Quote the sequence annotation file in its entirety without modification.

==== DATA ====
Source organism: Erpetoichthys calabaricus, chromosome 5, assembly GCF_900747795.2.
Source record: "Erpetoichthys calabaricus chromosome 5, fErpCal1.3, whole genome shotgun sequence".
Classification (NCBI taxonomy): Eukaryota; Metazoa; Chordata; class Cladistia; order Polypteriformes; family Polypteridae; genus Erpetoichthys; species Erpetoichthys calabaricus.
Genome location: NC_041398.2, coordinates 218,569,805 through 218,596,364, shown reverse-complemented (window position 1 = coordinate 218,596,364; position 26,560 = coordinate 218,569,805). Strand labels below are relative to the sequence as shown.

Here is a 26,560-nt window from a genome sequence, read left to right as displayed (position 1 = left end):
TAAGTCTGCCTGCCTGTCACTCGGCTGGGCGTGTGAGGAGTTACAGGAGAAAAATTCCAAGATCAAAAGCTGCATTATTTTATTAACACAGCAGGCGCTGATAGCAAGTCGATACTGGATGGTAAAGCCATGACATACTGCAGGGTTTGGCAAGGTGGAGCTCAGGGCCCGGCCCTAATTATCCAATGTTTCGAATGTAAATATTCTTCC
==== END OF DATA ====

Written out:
Source organism: Erpetoichthys calabaricus, chromosome 5, assembly GCF_900747795.2.
Source record: "Erpetoichthys calabaricus chromosome 5, fErpCal1.3, whole genome shotgun sequence".
Classification (NCBI taxonomy): Eukaryota; Metazoa; Chordata; class Cladistia; order Polypteriformes; family Polypteridae; genus Erpetoichthys; species Erpetoichthys calabaricus.
Genome location: NC_041398.2, coordinates 218,569,805 through 218,596,364, shown reverse-complemented (window position 1 = coordinate 218,596,364; position 26,560 = coordinate 218,569,805). Strand labels below are relative to the sequence as shown.

Here is a 26,560-nt window from a genome sequence, read left to right as displayed (position 1 = left end):
TAAGTCTGCCTGCCTGTCACTCGGCTGGGCGTGTGAGGAGTTACAGGAGAAAAATTCCAAGATCAAAAGCTGCATTATTTTATTAACACAGCAGGCGCTGATAGCAAGTCGATACTGGATGGTAAAGCCATGACATACTGCAGGGTTTGGCAAGGTGGAGCTCAGGGCCCGGCCCTAATTATCCAATGTTTCGAATGTAAATATTCTTCC